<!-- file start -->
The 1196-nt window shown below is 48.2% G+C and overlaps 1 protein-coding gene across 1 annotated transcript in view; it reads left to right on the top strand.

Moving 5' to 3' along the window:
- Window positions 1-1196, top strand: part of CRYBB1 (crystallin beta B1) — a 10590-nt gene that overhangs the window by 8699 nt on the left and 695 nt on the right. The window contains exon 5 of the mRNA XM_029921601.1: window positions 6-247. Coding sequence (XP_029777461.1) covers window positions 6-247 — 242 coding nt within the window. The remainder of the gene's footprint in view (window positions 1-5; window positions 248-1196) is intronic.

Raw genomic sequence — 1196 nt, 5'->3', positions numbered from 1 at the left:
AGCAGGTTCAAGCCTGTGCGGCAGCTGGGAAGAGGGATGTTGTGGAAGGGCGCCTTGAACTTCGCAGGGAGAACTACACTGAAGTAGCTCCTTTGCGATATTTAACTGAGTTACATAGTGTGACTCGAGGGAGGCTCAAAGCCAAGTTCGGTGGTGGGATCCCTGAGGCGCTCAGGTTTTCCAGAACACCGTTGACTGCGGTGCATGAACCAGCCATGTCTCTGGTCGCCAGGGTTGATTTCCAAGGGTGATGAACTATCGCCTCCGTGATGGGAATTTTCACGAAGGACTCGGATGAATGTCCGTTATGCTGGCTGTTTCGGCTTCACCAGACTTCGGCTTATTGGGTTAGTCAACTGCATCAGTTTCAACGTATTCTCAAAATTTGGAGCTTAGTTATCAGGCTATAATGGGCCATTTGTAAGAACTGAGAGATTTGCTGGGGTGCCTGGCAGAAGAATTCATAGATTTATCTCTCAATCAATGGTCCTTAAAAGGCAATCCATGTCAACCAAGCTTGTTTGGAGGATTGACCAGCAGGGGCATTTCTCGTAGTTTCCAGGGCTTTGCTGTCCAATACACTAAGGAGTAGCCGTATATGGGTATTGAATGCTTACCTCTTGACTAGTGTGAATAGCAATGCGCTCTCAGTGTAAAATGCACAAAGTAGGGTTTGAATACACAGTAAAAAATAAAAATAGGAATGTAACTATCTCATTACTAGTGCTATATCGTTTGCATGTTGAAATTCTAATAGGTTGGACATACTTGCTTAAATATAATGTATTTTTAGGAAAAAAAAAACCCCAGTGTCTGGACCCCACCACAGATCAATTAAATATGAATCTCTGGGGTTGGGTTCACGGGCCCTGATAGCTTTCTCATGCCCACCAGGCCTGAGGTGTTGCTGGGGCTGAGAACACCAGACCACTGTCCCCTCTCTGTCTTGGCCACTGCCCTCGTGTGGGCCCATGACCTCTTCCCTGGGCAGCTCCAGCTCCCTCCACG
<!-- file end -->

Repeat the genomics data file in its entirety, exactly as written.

The 1196-nt window shown below is 48.2% G+C and overlaps 1 protein-coding gene across 1 annotated transcript in view; it reads left to right on the top strand.

Moving 5' to 3' along the window:
- Window positions 1-1196, top strand: part of CRYBB1 (crystallin beta B1) — a 10590-nt gene that overhangs the window by 8699 nt on the left and 695 nt on the right. The window contains exon 5 of the mRNA XM_029921601.1: window positions 6-247. Coding sequence (XP_029777461.1) covers window positions 6-247 — 242 coding nt within the window. The remainder of the gene's footprint in view (window positions 1-5; window positions 248-1196) is intronic.

Raw genomic sequence — 1196 nt, 5'->3', positions numbered from 1 at the left:
AGCAGGTTCAAGCCTGTGCGGCAGCTGGGAAGAGGGATGTTGTGGAAGGGCGCCTTGAACTTCGCAGGGAGAACTACACTGAAGTAGCTCCTTTGCGATATTTAACTGAGTTACATAGTGTGACTCGAGGGAGGCTCAAAGCCAAGTTCGGTGGTGGGATCCCTGAGGCGCTCAGGTTTTCCAGAACACCGTTGACTGCGGTGCATGAACCAGCCATGTCTCTGGTCGCCAGGGTTGATTTCCAAGGGTGATGAACTATCGCCTCCGTGATGGGAATTTTCACGAAGGACTCGGATGAATGTCCGTTATGCTGGCTGTTTCGGCTTCACCAGACTTCGGCTTATTGGGTTAGTCAACTGCATCAGTTTCAACGTATTCTCAAAATTTGGAGCTTAGTTATCAGGCTATAATGGGCCATTTGTAAGAACTGAGAGATTTGCTGGGGTGCCTGGCAGAAGAATTCATAGATTTATCTCTCAATCAATGGTCCTTAAAAGGCAATCCATGTCAACCAAGCTTGTTTGGAGGATTGACCAGCAGGGGCATTTCTCGTAGTTTCCAGGGCTTTGCTGTCCAATACACTAAGGAGTAGCCGTATATGGGTATTGAATGCTTACCTCTTGACTAGTGTGAATAGCAATGCGCTCTCAGTGTAAAATGCACAAAGTAGGGTTTGAATACACAGTAAAAAATAAAAATAGGAATGTAACTATCTCATTACTAGTGCTATATCGTTTGCATGTTGAAATTCTAATAGGTTGGACATACTTGCTTAAATATAATGTATTTTTAGGAAAAAAAAAACCCCAGTGTCTGGACCCCACCACAGATCAATTAAATATGAATCTCTGGGGTTGGGTTCACGGGCCCTGATAGCTTTCTCATGCCCACCAGGCCTGAGGTGTTGCTGGGGCTGAGAACACCAGACCACTGTCCCCTCTCTGTCTTGGCCACTGCCCTCGTGTGGGCCCATGACCTCTTCCCTGGGCAGCTCCAGCTCCCTCCACG